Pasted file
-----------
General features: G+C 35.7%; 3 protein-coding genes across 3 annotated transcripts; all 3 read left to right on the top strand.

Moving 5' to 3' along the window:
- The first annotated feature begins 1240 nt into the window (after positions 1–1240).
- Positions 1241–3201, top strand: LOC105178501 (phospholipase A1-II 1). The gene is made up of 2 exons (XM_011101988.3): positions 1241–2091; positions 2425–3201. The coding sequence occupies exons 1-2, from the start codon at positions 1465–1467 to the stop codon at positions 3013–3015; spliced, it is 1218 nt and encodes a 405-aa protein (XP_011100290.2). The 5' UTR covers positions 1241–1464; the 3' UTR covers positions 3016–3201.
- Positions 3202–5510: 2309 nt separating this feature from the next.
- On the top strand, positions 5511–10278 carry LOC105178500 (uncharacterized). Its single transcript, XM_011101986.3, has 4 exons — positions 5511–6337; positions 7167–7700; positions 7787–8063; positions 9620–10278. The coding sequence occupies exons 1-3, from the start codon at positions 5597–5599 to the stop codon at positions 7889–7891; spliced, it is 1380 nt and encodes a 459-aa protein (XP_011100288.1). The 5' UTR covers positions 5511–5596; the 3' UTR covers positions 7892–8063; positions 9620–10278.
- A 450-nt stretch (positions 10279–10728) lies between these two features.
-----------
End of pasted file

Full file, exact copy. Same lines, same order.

General features: G+C 35.7%; 3 protein-coding genes across 3 annotated transcripts; all 3 read left to right on the top strand.

Moving 5' to 3' along the window:
- The first annotated feature begins 1240 nt into the window (after positions 1–1240).
- Positions 1241–3201, top strand: LOC105178501 (phospholipase A1-II 1). The gene is made up of 2 exons (XM_011101988.3): positions 1241–2091; positions 2425–3201. The coding sequence occupies exons 1-2, from the start codon at positions 1465–1467 to the stop codon at positions 3013–3015; spliced, it is 1218 nt and encodes a 405-aa protein (XP_011100290.2). The 5' UTR covers positions 1241–1464; the 3' UTR covers positions 3016–3201.
- Positions 3202–5510: 2309 nt separating this feature from the next.
- On the top strand, positions 5511–10278 carry LOC105178500 (uncharacterized). Its single transcript, XM_011101986.3, has 4 exons — positions 5511–6337; positions 7167–7700; positions 7787–8063; positions 9620–10278. The coding sequence occupies exons 1-3, from the start codon at positions 5597–5599 to the stop codon at positions 7889–7891; spliced, it is 1380 nt and encodes a 459-aa protein (XP_011100288.1). The 5' UTR covers positions 5511–5596; the 3' UTR covers positions 7892–8063; positions 9620–10278.
- A 450-nt stretch (positions 10279–10728) lies between these two features.